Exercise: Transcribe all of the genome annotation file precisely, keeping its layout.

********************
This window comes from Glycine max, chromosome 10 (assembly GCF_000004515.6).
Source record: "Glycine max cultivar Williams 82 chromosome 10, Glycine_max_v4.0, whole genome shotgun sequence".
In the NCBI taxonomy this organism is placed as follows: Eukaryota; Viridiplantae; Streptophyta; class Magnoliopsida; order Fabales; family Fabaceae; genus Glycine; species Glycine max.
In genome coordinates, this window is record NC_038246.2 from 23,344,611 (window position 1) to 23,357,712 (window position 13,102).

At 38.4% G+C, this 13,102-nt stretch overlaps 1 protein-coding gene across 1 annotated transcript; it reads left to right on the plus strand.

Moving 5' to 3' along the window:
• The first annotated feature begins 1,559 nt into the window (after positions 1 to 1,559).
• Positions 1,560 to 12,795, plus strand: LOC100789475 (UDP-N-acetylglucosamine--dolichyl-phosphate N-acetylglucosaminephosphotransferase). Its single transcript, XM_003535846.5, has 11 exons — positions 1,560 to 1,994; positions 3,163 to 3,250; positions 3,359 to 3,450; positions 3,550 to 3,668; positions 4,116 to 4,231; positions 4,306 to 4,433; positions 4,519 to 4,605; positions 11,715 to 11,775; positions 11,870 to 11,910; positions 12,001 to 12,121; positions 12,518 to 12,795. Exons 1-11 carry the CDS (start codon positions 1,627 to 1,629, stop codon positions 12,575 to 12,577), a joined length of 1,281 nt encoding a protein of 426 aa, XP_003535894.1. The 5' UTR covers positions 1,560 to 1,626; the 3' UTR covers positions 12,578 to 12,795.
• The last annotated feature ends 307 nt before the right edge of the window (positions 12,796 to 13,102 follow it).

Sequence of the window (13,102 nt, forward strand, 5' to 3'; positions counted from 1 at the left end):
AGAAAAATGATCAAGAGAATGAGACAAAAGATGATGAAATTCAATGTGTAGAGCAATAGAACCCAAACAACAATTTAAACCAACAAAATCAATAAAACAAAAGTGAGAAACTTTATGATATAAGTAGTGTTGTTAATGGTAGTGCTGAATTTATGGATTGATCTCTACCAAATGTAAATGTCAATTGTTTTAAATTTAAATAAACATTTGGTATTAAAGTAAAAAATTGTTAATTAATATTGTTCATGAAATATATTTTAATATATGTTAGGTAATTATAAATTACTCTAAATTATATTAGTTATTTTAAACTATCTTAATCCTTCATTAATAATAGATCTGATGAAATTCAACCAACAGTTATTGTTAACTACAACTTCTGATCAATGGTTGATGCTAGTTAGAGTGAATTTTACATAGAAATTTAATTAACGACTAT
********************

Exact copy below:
This window comes from Glycine max, chromosome 10 (assembly GCF_000004515.6).
Source record: "Glycine max cultivar Williams 82 chromosome 10, Glycine_max_v4.0, whole genome shotgun sequence".
In the NCBI taxonomy this organism is placed as follows: Eukaryota; Viridiplantae; Streptophyta; class Magnoliopsida; order Fabales; family Fabaceae; genus Glycine; species Glycine max.
In genome coordinates, this window is record NC_038246.2 from 23,344,611 (window position 1) to 23,357,712 (window position 13,102).

At 38.4% G+C, this 13,102-nt stretch overlaps 1 protein-coding gene across 1 annotated transcript; it reads left to right on the plus strand.

Moving 5' to 3' along the window:
• The first annotated feature begins 1,559 nt into the window (after positions 1 to 1,559).
• Positions 1,560 to 12,795, plus strand: LOC100789475 (UDP-N-acetylglucosamine--dolichyl-phosphate N-acetylglucosaminephosphotransferase). Its single transcript, XM_003535846.5, has 11 exons — positions 1,560 to 1,994; positions 3,163 to 3,250; positions 3,359 to 3,450; positions 3,550 to 3,668; positions 4,116 to 4,231; positions 4,306 to 4,433; positions 4,519 to 4,605; positions 11,715 to 11,775; positions 11,870 to 11,910; positions 12,001 to 12,121; positions 12,518 to 12,795. Exons 1-11 carry the CDS (start codon positions 1,627 to 1,629, stop codon positions 12,575 to 12,577), a joined length of 1,281 nt encoding a protein of 426 aa, XP_003535894.1. The 5' UTR covers positions 1,560 to 1,626; the 3' UTR covers positions 12,578 to 12,795.
• The last annotated feature ends 307 nt before the right edge of the window (positions 12,796 to 13,102 follow it).

Sequence of the window (13,102 nt, forward strand, 5' to 3'; positions counted from 1 at the left end):
AGAAAAATGATCAAGAGAATGAGACAAAAGATGATGAAATTCAATGTGTAGAGCAATAGAACCCAAACAACAATTTAAACCAACAAAATCAATAAAACAAAAGTGAGAAACTTTATGATATAAGTAGTGTTGTTAATGGTAGTGCTGAATTTATGGATTGATCTCTACCAAATGTAAATGTCAATTGTTTTAAATTTAAATAAACATTTGGTATTAAAGTAAAAAATTGTTAATTAATATTGTTCATGAAATATATTTTAATATATGTTAGGTAATTATAAATTACTCTAAATTATATTAGTTATTTTAAACTATCTTAATCCTTCATTAATAATAGATCTGATGAAATTCAACCAACAGTTATTGTTAACTACAACTTCTGATCAATGGTTGATGCTAGTTAGAGTGAATTTTACATAGAAATTTAATTAACGACTAT